Becky Featherstone started her blog in May. Why she stopped and whyshe started again are interesting in the light of recent comments on the CE blogosphere.
When I am not working I spend time preparing for lessons, writing reports, training the staff that work with me, alongside doing the chores of daily life. Any spare time I have I try to catch up with loved ones and friends in England and around the world, and I also enjoying following the blogs of a few people within conductive education. It turns out that I spend more time following the Blogs of others than updating my own, and I am not alone in this as I discovered whilst talking to another conductor last night. Through a chat on Skype I established that she was updating her own Blog, whilst reading others, at almost 1 o'clock in the morning! As a result of our short conversation I have now been prompted to again start updating my own Blog.
Her blog is at:
Falling in love with a country
Becky's is not specifically a Conductive Education blog, it is a blog by a conductor and as such offers another glimpse into the divers human reality of an otherwise often mysterious tribe. This is how Becky introduces her writing:
Although this is my Brazilian adventure, I would like to share it with those I sadly left behind in England. I came here primarily for my work, for which I have great passion as many of you already know, but since arriving here I have slowly fallen in love with not just this country, but also its culture and people. The purpose of this blog is to share with you the other side to my life here, exploring the vast beauty of this country.
There is a long and honourable tradition of participative anthropology. transmitted through writings that are not necessarily ‘scientific’ or even more generally scholarly (though many of them are) but express a powerful, personal and emotional attachment to a land, a people, a language, a society. Such writers do more than simply settling in to a new environment, they embrace it passionately, and they play a major part in shaping how people back home perceive the world, as the British well know (particulary with respect to India).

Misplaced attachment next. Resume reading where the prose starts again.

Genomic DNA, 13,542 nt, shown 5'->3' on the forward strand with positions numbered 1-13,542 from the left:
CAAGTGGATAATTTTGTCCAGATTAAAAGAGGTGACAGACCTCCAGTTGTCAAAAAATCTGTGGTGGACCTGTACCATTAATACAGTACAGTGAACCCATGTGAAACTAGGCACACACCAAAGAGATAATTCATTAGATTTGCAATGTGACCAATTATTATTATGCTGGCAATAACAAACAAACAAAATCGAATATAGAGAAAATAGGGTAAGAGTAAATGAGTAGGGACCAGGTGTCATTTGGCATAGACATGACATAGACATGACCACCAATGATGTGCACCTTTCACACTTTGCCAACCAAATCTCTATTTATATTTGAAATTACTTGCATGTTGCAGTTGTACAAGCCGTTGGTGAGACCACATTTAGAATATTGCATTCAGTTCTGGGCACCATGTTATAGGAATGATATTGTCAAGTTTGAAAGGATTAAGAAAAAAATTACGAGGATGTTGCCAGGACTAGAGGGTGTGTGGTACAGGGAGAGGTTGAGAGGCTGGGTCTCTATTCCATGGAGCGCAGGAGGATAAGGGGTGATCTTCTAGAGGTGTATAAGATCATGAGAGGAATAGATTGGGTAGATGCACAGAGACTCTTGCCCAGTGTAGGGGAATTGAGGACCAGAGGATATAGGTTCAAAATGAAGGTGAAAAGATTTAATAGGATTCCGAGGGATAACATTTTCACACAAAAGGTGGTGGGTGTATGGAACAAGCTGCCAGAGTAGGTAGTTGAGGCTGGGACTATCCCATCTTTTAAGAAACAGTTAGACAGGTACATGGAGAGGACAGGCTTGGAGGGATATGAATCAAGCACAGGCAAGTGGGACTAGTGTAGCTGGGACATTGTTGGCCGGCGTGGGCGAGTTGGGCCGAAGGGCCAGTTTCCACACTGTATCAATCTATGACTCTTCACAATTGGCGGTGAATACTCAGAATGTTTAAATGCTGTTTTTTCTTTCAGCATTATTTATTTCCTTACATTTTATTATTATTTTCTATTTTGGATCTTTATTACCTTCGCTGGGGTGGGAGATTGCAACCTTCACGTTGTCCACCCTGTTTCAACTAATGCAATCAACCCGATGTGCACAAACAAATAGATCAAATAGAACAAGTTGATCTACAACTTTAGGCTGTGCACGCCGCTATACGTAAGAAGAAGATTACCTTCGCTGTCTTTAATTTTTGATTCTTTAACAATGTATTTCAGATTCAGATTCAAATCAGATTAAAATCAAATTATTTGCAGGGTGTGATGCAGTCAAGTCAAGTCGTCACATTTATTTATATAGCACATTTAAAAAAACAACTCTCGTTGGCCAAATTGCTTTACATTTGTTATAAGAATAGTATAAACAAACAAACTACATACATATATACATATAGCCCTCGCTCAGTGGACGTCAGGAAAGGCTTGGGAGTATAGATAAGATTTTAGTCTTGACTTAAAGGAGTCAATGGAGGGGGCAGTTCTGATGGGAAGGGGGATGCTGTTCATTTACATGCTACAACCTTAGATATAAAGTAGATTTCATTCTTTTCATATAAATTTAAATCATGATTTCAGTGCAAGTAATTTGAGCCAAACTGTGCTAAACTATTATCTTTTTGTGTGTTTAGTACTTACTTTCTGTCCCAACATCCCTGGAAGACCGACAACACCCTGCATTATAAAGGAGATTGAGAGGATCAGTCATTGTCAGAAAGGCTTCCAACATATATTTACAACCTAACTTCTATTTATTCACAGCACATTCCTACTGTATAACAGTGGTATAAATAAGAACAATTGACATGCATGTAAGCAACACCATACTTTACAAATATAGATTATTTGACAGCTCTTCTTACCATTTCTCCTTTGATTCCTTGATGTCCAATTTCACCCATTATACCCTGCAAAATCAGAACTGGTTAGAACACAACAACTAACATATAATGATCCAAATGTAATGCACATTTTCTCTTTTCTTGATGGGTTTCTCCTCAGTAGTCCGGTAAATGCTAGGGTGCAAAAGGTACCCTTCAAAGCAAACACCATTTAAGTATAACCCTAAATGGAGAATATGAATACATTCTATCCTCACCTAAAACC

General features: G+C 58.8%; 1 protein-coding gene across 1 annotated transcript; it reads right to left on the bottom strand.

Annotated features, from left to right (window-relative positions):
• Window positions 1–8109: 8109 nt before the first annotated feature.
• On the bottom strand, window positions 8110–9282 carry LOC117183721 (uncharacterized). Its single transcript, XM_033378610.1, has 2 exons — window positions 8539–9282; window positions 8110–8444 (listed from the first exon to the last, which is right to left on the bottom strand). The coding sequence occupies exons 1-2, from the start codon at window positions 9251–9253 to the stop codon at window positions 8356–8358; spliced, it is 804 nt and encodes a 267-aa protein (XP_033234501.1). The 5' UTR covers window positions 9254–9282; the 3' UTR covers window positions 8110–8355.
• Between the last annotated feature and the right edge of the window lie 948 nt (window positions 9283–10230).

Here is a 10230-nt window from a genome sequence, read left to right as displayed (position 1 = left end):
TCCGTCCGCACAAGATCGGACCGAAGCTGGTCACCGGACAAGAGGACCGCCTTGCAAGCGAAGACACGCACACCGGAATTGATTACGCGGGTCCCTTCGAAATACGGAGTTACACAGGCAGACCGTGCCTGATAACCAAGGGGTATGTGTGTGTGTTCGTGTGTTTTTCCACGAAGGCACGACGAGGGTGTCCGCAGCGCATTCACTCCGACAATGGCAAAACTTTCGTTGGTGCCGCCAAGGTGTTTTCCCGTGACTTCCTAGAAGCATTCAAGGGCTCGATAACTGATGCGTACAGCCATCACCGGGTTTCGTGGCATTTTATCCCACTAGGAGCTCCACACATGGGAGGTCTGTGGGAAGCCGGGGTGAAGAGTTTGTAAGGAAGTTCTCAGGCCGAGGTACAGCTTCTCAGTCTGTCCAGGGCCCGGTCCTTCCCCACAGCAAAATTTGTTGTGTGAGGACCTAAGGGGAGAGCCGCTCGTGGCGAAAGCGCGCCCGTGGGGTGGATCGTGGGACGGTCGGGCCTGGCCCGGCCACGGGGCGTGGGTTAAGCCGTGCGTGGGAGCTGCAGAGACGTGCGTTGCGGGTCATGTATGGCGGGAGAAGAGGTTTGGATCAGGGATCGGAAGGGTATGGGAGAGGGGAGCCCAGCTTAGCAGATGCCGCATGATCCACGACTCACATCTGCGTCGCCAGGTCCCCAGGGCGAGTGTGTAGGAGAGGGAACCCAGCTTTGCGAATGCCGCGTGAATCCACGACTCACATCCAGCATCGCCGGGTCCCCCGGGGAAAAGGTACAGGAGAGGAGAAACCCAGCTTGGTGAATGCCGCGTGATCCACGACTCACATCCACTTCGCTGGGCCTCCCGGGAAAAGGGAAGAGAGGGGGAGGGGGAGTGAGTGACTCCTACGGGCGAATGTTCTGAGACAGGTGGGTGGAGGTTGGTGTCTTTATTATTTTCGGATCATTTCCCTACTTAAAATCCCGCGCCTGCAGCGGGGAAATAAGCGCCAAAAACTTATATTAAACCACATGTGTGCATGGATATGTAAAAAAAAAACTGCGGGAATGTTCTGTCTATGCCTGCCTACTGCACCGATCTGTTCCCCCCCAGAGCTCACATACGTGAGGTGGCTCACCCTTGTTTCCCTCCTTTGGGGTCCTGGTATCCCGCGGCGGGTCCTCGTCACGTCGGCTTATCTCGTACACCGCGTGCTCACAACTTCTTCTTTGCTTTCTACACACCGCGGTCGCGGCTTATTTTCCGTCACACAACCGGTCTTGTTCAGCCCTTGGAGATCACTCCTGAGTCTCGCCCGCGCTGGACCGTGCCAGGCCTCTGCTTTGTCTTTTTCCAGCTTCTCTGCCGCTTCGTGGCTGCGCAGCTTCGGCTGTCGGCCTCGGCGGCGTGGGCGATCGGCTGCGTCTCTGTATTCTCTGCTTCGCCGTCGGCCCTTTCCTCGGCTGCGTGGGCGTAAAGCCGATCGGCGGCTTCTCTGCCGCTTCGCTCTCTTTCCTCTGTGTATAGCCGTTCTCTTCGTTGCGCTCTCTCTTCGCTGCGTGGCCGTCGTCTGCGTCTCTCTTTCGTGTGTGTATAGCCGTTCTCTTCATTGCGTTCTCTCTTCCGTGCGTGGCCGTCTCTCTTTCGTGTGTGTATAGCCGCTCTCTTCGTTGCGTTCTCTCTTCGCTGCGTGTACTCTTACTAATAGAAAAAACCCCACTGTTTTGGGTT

I have met other conductors who feel this way about their new countries, Canada, the United States, yes and even England. Becky is the first that I know of to commit this to writing. She happens to write rather well. What other such talents are already lurking out there in Conductive Education? This is the twenty-first century: no talent need go unexpressed simply because of geographical isolation:
Full many a flower is born to blush unseen,
And waste its sweetness on the desert air.
That was a harsh reality once but remains now so only in so far as people allow themselves to think and act ac if it still has to be. There’s no excuse to perpetuate this situation. I wonder whether a major factor in this doing so may be no more than lack of confidence (sorry, I don’t buy ‘lack of time’, except in the most specific circumstances). Conductive Education will be a richer and more relevant movement if more conductors, parents etc who are its life blood go public and tell about what they do, the circumstances of the work, the triumphs and the frustrations.
If you’re shy, or if you fear some kind of reprisal, then do it anonymously or under a pseudonym (great historical precedent here, in András Petö !).
If you don’t think you have enough to say, do it with friends or colleagues.
If you’re nor sure how to proceed, get a mentor!
And if English is not your native language then so what, write in the language if your choice.
Just do it!
Conductor Becky Featherstone works in the project Com Amor in Florianópolis, with Leticia Búrigo, the doyenne of CE bloggers (who writes not in English but, to great effect, in Portuguese):
There is an awful lot of ‘village Hampdens’ and all sorts of other undiscovered, unsung heroes and innovators, unseen within Conductive Education. There needn’t be!